9. 6 Community Control and Conflict: Regulating Competition in Two Intermediate-Sized Fishing Communities
    (pp. 138-191)

    Grates Cove and Fermeuse, the two communities discussed in this chapter, differ from each other considerably and have quite different types of fisheries. They provide further evidence of the community character of the inshore fishery and of the distinctiveness of each community’s fishing organization. As in chapter 5, the analysis of the two communities will be undertaken in the context of the issues outlined in chapter 1. We will show that the definition of what constitutes a fisherman and the distinction between part-time and full-time fishermen are important issues in Grates Cove and Fermeuse, just as they were in Charleston...

  10. 7 A House Divided: Competition for Scarce Resources in Newfoundland’s Largest Inshore Fishing Centre
    (pp. 192-237)

    Bonavista is the largest inshore fishery community in Newfoundland, if not in the world. The 1986 census lists its population as 4605, making it the fourteenth-largest community in Newfoundland and Labrador. However, each of the thirteen larger communities in the province has a major source of employment other than or in addition to the fishery, or is within easy commuting distance of St John’s, which provides an alternative source of employment for much of its labour force. Of greater significance for our purposes is that Bonavista has more licensed inshore fishermen than any other community in the province. Federal fisheries...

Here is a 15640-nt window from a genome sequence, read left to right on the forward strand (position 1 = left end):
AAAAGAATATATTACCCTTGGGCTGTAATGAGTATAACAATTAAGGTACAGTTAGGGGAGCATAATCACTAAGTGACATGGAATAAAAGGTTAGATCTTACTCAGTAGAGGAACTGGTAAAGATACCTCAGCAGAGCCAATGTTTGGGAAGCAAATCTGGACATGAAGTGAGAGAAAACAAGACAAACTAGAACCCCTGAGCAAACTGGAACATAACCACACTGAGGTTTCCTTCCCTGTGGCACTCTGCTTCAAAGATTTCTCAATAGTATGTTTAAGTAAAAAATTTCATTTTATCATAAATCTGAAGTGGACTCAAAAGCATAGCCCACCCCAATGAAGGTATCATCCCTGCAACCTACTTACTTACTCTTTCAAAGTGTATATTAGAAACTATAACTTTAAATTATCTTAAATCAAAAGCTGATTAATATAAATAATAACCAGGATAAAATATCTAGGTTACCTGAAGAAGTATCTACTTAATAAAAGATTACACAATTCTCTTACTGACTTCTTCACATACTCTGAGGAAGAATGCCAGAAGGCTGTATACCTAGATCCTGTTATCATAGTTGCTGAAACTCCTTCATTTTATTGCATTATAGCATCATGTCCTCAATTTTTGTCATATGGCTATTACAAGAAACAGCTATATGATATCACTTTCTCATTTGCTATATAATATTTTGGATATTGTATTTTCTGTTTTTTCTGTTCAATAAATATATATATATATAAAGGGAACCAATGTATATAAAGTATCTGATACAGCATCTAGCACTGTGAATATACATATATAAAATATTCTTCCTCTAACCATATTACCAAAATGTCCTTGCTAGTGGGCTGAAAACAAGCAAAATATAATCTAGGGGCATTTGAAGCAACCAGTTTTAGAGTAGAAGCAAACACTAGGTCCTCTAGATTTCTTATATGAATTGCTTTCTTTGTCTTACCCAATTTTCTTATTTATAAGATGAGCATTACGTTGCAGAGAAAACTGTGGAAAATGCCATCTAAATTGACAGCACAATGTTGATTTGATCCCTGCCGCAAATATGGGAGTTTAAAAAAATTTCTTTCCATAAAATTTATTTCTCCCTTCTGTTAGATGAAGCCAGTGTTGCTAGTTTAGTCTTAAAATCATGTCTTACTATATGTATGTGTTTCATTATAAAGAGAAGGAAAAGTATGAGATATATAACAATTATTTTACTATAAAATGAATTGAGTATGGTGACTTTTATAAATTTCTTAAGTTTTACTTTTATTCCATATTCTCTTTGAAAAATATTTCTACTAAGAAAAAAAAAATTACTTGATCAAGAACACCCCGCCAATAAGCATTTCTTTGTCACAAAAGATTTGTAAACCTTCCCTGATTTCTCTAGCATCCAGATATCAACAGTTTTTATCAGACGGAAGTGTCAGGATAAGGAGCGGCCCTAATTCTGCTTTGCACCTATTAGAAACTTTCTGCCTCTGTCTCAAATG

11. 8 Guiding Metaphors: Some Concluding Thoughts on Future Fisheries Regulation
    (pp. 238-248)

    At the beginning of chapter 3 we quoted the words of Archibald MacLeish: ‘A world ends when its metaphor has died.’ We implied there that fisheries policy, as indeed all policy, is guided not so much by facts or reality as by a representation of reality. In time, this representation comes to be accepted as reality itself. Put somewhat differently, under the influence of such metaphoric representations, facts take on distinctive meanings. However, lest metaphors be perceived as prisms that unnecessarily distort our understanding of reality, it should also be noted that facts, in and of themselves, indeed have no...

  12. Notes
    (pp. 249-258)
  13. References
    (pp. 259-270)
  14. Index
    (pp. 271-277)